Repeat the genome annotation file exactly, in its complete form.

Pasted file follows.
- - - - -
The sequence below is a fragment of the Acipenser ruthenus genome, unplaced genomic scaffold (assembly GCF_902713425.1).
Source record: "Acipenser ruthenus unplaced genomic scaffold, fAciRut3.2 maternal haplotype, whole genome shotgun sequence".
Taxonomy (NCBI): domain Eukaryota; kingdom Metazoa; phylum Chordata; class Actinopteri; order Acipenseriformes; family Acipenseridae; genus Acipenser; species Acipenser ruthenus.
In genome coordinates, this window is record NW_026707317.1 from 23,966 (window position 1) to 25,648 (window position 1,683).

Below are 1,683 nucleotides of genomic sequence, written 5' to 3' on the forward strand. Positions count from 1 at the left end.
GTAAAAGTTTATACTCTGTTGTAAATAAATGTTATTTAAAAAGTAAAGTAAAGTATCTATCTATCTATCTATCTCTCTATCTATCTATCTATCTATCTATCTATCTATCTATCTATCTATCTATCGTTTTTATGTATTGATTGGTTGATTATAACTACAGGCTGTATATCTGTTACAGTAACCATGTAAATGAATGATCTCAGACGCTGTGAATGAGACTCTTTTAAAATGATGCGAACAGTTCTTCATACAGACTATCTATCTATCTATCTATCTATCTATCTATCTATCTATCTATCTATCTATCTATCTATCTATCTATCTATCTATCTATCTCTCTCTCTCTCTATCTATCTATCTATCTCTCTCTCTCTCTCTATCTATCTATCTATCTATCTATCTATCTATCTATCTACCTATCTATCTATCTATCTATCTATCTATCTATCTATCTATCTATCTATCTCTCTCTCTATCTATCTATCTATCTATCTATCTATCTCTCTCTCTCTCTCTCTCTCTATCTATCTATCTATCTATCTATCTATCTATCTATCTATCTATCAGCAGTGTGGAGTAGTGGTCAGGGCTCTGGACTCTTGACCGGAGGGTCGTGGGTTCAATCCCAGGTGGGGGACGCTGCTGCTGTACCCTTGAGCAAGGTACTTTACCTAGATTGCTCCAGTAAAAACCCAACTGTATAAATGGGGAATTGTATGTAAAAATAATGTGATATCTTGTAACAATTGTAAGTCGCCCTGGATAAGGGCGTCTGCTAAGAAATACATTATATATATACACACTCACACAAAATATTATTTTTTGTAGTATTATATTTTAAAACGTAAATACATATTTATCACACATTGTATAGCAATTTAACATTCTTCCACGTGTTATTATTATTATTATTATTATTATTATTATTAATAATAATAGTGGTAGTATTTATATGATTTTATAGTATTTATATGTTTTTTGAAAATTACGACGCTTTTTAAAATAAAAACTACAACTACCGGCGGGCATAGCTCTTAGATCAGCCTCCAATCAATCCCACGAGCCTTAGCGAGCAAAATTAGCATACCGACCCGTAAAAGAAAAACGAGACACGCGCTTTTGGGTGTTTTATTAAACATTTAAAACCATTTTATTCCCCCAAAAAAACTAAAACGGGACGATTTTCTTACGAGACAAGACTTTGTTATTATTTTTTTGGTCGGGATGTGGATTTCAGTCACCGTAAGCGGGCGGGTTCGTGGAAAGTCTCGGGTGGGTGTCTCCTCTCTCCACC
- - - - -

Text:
The sequence below is a fragment of the Acipenser ruthenus genome, unplaced genomic scaffold (assembly GCF_902713425.1).
Source record: "Acipenser ruthenus unplaced genomic scaffold, fAciRut3.2 maternal haplotype, whole genome shotgun sequence".
Taxonomy (NCBI): domain Eukaryota; kingdom Metazoa; phylum Chordata; class Actinopteri; order Acipenseriformes; family Acipenseridae; genus Acipenser; species Acipenser ruthenus.
In genome coordinates, this window is record NW_026707317.1 from 23,966 (window position 1) to 25,648 (window position 1,683).

Below are 1,683 nucleotides of genomic sequence, written 5' to 3' on the forward strand. Positions count from 1 at the left end.
GTAAAAGTTTATACTCTGTTGTAAATAAATGTTATTTAAAAAGTAAAGTAAAGTATCTATCTATCTATCTATCTCTCTATCTATCTATCTATCTATCTATCTATCTATCTATCTATCTATCTATCGTTTTTATGTATTGATTGGTTGATTATAACTACAGGCTGTATATCTGTTACAGTAACCATGTAAATGAATGATCTCAGACGCTGTGAATGAGACTCTTTTAAAATGATGCGAACAGTTCTTCATACAGACTATCTATCTATCTATCTATCTATCTATCTATCTATCTATCTATCTATCTATCTATCTATCTATCTATCTATCTATCTATCTCTCTCTCTCTCTATCTATCTATCTATCTCTCTCTCTCTCTCTATCTATCTATCTATCTATCTATCTATCTATCTATCTACCTATCTATCTATCTATCTATCTATCTATCTATCTATCTATCTATCTATCTCTCTCTCTATCTATCTATCTATCTATCTATCTATCTCTCTCTCTCTCTCTCTCTCTATCTATCTATCTATCTATCTATCTATCTATCTATCTATCTATCAGCAGTGTGGAGTAGTGGTCAGGGCTCTGGACTCTTGACCGGAGGGTCGTGGGTTCAATCCCAGGTGGGGGACGCTGCTGCTGTACCCTTGAGCAAGGTACTTTACCTAGATTGCTCCAGTAAAAACCCAACTGTATAAATGGGGAATTGTATGTAAAAATAATGTGATATCTTGTAACAATTGTAAGTCGCCCTGGATAAGGGCGTCTGCTAAGAAATACATTATATATATACACACTCACACAAAATATTATTTTTTGTAGTATTATATTTTAAAACGTAAATACATATTTATCACACATTGTATAGCAATTTAACATTCTTCCACGTGTTATTATTATTATTATTATTATTATTATTATTAATAATAATAGTGGTAGTATTTATATGATTTTATAGTATTTATATGTTTTTTGAAAATTACGACGCTTTTTAAAATAAAAACTACAACTACCGGCGGGCATAGCTCTTAGATCAGCCTCCAATCAATCCCACGAGCCTTAGCGAGCAAAATTAGCATACCGACCCGTAAAAGAAAAACGAGACACGCGCTTTTGGGTGTTTTATTAAACATTTAAAACCATTTTATTCCCCCAAAAAAACTAAAACGGGACGATTTTCTTACGAGACAAGACTTTGTTATTATTTTTTTGGTCGGGATGTGGATTTCAGTCACCGTAAGCGGGCGGGTTCGTGGAAAGTCTCGGGTGGGTGTCTCCTCTCTCCACC